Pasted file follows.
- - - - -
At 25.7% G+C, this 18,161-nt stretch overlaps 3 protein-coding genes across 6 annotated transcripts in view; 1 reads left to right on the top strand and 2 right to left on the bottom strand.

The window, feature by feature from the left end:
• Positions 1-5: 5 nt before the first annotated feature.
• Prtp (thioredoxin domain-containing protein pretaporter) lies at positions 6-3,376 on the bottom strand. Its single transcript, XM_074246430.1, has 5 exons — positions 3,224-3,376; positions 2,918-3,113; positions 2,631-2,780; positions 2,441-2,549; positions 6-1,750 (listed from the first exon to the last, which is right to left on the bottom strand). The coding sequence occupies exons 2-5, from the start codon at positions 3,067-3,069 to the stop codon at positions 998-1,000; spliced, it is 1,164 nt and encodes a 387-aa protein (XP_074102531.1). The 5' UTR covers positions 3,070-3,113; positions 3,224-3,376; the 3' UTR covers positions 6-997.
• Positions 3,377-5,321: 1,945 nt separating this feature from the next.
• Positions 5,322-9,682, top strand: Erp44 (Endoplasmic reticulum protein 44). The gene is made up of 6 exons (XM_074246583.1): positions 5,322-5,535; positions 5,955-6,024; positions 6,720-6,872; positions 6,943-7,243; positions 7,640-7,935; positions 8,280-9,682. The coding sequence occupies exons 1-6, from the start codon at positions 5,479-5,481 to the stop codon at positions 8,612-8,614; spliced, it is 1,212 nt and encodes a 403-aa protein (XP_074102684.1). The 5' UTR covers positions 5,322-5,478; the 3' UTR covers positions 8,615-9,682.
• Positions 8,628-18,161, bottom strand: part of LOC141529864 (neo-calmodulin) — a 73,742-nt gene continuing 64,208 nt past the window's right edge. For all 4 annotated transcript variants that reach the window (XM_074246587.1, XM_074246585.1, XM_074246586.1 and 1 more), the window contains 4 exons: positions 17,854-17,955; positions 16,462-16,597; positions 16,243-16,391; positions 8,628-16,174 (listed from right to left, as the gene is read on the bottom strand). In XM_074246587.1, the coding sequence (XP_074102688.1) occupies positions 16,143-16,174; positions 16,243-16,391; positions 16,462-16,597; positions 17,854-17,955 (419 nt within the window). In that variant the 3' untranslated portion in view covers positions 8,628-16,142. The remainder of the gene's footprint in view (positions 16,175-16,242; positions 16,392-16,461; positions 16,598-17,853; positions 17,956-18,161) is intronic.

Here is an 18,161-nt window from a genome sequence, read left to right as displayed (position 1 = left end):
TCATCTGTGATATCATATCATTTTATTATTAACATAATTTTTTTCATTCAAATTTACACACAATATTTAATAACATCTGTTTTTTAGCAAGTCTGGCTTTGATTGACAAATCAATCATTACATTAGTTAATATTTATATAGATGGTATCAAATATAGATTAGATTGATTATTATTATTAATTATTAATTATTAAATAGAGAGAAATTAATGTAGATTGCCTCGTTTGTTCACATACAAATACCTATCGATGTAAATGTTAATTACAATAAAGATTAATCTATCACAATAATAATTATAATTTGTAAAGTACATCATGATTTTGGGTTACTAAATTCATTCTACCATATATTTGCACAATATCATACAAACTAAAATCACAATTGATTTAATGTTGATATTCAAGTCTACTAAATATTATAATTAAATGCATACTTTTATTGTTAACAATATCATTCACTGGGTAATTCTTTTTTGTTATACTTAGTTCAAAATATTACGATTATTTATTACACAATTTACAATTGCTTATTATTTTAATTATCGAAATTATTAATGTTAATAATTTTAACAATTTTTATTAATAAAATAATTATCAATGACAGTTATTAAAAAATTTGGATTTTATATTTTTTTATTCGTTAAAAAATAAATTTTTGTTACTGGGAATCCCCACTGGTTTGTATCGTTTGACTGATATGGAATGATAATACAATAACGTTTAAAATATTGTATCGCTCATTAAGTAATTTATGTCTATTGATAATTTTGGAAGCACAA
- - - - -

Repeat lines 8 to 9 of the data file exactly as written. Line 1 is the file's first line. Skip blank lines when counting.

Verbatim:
Here is an 18,161-nt window from a genome sequence, read left to right as displayed (position 1 = left end):
TCATCTGTGATATCATATCATTTTATTATTAACATAATTTTTTTCATTCAAATTTACACACAATATTTAATAACATCTGTTTTTTAGCAAGTCTGGCTTTGATTGACAAATCAATCATTACATTAGTTAATATTTATATAGATGGTATCAAATATAGATTAGATTGATTATTATTATTAATTATTAATTATTAAATAGAGAGAAATTAATGTAGATTGCCTCGTTTGTTCACATACAAATACCTATCGATGTAAATGTTAATTACAATAAAGATTAATCTATCACAATAATAATTATAATTTGTAAAGTACATCATGATTTTGGGTTACTAAATTCATTCTACCATATATTTGCACAATATCATACAAACTAAAATCACAATTGATTTAATGTTGATATTCAAGTCTACTAAATATTATAATTAAATGCATACTTTTATTGTTAACAATATCATTCACTGGGTAATTCTTTTTTGTTATACTTAGTTCAAAATATTACGATTATTTATTACACAATTTACAATTGCTTATTATTTTAATTATCGAAATTATTAATGTTAATAATTTTAACAATTTTTATTAATAAAATAATTATCAATGACAGTTATTAAAAAATTTGGATTTTATATTTTTTTATTCGTTAAAAAATAAATTTTTGTTACTGGGAATCCCCACTGGTTTGTATCGTTTGACTGATATGGAATGATAATACAATAACGTTTAAAATATTGTATCGCTCATTAAGTAATTTATGTCTATTGATAATTTTGGAAGCACAA